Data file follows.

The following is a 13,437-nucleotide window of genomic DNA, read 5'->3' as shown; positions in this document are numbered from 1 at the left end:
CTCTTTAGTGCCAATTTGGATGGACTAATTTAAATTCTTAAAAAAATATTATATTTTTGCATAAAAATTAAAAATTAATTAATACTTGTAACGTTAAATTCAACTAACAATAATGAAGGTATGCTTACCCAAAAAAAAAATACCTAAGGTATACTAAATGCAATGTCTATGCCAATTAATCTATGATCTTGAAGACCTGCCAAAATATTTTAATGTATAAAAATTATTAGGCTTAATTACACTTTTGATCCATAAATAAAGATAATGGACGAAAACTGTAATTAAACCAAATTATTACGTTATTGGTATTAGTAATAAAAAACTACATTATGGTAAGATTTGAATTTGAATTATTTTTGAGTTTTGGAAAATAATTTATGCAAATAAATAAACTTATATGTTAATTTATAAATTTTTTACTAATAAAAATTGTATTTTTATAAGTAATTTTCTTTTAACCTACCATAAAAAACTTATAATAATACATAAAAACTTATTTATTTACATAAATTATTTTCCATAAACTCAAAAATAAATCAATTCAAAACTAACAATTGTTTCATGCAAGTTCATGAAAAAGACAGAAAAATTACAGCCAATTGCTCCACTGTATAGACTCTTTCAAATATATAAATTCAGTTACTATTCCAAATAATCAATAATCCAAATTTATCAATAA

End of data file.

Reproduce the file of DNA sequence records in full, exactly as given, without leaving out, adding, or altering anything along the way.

The following is a 13,437-nucleotide window of genomic DNA, read 5'->3' as shown; positions in this document are numbered from 1 at the left end:
CTCTTTAGTGCCAATTTGGATGGACTAATTTAAATTCTTAAAAAAATATTATATTTTTGCATAAAAATTAAAAATTAATTAATACTTGTAACGTTAAATTCAACTAACAATAATGAAGGTATGCTTACCCAAAAAAAAAATACCTAAGGTATACTAAATGCAATGTCTATGCCAATTAATCTATGATCTTGAAGACCTGCCAAAATATTTTAATGTATAAAAATTATTAGGCTTAATTACACTTTTGATCCATAAATAAAGATAATGGACGAAAACTGTAATTAAACCAAATTATTACGTTATTGGTATTAGTAATAAAAAACTACATTATGGTAAGATTTGAATTTGAATTATTTTTGAGTTTTGGAAAATAATTTATGCAAATAAATAAACTTATATGTTAATTTATAAATTTTTTACTAATAAAAATTGTATTTTTATAAGTAATTTTCTTTTAACCTACCATAAAAAACTTATAATAATACATAAAAACTTATTTATTTACATAAATTATTTTCCATAAACTCAAAAATAAATCAATTCAAAACTAACAATTGTTTCATGCAAGTTCATGAAAAAGACAGAAAAATTACAGCCAATTGCTCCACTGTATAGACTCTTTCAAATATATAAATTCAGTTACTATTCCAAATAATCAATAATCCAAATTTATCAATAA